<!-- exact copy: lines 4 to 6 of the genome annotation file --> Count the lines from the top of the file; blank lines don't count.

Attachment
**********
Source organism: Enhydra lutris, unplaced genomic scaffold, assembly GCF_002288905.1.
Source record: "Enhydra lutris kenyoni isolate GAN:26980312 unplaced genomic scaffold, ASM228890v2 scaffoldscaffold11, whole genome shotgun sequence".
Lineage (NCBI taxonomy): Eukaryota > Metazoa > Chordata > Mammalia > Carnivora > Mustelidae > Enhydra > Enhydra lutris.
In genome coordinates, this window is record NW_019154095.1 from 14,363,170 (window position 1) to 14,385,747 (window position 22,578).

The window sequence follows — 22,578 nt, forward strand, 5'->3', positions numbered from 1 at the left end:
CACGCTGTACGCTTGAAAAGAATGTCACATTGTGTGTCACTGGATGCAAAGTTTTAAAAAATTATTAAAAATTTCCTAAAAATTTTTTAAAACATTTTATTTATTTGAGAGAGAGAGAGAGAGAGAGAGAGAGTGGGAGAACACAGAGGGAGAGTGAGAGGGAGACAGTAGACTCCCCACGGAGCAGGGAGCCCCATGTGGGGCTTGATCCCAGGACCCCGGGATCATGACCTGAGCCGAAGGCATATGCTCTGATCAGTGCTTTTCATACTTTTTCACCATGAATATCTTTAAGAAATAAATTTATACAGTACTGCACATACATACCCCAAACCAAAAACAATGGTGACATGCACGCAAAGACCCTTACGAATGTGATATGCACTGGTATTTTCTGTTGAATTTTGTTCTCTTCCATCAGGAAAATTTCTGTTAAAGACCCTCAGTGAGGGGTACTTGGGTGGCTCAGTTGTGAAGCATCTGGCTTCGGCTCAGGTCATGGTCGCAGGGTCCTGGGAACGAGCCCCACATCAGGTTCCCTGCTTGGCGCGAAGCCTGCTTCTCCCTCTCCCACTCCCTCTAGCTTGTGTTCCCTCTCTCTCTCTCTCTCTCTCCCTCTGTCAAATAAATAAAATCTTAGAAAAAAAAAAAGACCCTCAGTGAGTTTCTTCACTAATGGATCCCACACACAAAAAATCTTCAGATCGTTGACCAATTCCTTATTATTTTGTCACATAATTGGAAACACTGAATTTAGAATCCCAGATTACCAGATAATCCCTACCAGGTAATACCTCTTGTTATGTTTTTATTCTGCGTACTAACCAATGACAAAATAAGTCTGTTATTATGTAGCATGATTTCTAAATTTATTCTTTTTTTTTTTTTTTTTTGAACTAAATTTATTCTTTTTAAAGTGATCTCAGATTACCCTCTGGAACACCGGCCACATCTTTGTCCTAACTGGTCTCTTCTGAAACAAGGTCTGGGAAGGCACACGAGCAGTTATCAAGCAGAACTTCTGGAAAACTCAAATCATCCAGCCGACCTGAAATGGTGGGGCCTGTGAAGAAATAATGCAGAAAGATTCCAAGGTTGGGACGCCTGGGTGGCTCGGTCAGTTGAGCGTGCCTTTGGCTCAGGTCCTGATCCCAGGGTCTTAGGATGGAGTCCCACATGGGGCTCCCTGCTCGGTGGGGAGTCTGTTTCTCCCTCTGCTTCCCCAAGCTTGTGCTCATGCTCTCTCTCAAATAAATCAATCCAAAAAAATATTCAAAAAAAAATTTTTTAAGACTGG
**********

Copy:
In genome coordinates, this window is record NW_019154095.1 from 14,363,170 (window position 1) to 14,385,747 (window position 22,578).

The window sequence follows — 22,578 nt, forward strand, 5'->3', positions numbered from 1 at the left end:
CACGCTGTACGCTTGAAAAGAATGTCACATTGTGTGTCACTGGATGCAAAGTTTTAAAAAATTATTAAAAATTTCCTAAAAATTTTTTAAAACATTTTATTTATTTGAGAGAGAGAGAGAGAGAGAGAGAGAGTGGGAGAACACAGAGGGAGAGTGAGAGGGAGACAGTAGACTCCCCACGGAGCAGGGAGCCCCATGTGGGGCTTGATCCCAGGACCCCGGGATCATGACCTGAGCCGAAGGCATATGCTCTGATCAGTGCTTTTCATACTTTTTCACCATGAATATCTTTAAGAAATAAATTTATACAGTACTGCACATACATACCCCAAACCAAAAACAATGGTGACATGCACGCAAAGACCCTTACGAATGTGATATGCACTGGTATTTTCTGTTGAATTTTGTTCTCTTCCATCAGGAAAATTTCTGTTAAAGACCCTCAGTGAGGGGTACTTGGGTGGCTCAGTTGTGAAGCATCTGGCTTCGGCTCAGGTCATGGTCGCAGGGTCCTGGGAACGAGCCCCACATCAGGTTCCCTGCTTGGCGCGAAGCCTGCTTCTCCCTCTCCCACTCCCTCTAGCTTGTGTTCCCTCTCTCTCTCTCTCTCTCTCCCTCTGTCAAATAAATAAAATCTTAGAAAAAAAAAAAGACCCTCAGTGAGTTTCTTCACTAATGGATCCCACACACAAAAAATCTTCAGATCGTTGACCAATTCCTTATTATTTTGTCACATAATTGGAAACACTGAATTTAGAATCCCAGATTACCAGATAATCCCTACCAGGTAATACCTCTTGTTATGTTTTTATTCTGCGTACTAACCAATGACAAAATAAGTCTGTTATTATGTAGCATGATTTCTAAATTTATTCTTTTTTTTTTTTTTTTTTGAACTAAATTTATTCTTTTTAAAGTGATCTCAGATTACCCTCTGGAACACCGGCCACATCTTTGTCCTAACTGGTCTCTTCTGAAACAAGGTCTGGGAAGGCACACGAGCAGTTATCAAGCAGAACTTCTGGAAAACTCAAATCATCCAGCCGACCTGAAATGGTGGGGCCTGTGAAGAAATAATGCAGAAAGATTCCAAGGTTGGGACGCCTGGGTGGCTCGGTCAGTTGAGCGTGCCTTTGGCTCAGGTCCTGATCCCAGGGTCTTAGGATGGAGTCCCACATGGGGCTCCCTGCTCGGTGGGGAGTCTGTTTCTCCCTCTGCTTCCCCAAGCTTGTGCTCATGCTCTCTCTCAAATAAATCAATCCAAAAAAATATTCAAAAAAAAATTTTTTAAGACTGG